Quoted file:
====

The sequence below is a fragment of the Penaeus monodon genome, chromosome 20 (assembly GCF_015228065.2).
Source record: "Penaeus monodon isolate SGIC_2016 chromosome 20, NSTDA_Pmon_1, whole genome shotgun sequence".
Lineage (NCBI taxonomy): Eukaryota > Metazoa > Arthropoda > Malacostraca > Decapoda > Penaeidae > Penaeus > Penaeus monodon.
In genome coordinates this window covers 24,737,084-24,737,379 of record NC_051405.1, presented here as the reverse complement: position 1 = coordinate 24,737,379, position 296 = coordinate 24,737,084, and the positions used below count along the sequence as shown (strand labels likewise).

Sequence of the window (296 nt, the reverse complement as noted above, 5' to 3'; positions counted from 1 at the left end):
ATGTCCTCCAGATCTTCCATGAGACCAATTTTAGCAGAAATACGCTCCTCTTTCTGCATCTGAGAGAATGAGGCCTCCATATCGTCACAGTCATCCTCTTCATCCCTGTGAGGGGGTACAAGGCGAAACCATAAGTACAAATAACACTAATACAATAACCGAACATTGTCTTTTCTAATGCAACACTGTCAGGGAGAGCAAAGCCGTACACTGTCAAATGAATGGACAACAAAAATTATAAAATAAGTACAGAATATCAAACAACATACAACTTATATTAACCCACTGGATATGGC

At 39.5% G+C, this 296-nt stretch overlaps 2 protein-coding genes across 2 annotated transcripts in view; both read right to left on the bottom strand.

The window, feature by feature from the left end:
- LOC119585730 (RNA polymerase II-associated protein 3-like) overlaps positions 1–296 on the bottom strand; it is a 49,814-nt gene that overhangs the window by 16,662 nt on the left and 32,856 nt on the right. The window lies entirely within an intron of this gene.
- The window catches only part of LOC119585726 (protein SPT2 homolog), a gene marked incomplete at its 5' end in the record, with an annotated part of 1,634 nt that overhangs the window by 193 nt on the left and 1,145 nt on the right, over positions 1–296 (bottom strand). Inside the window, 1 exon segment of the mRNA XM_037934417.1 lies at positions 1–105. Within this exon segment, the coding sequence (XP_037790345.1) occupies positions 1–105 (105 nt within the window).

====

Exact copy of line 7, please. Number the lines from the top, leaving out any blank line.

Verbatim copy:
At 39.5% G+C, this 296-nt stretch overlaps 2 protein-coding genes across 2 annotated transcripts in view; both read right to left on the bottom strand.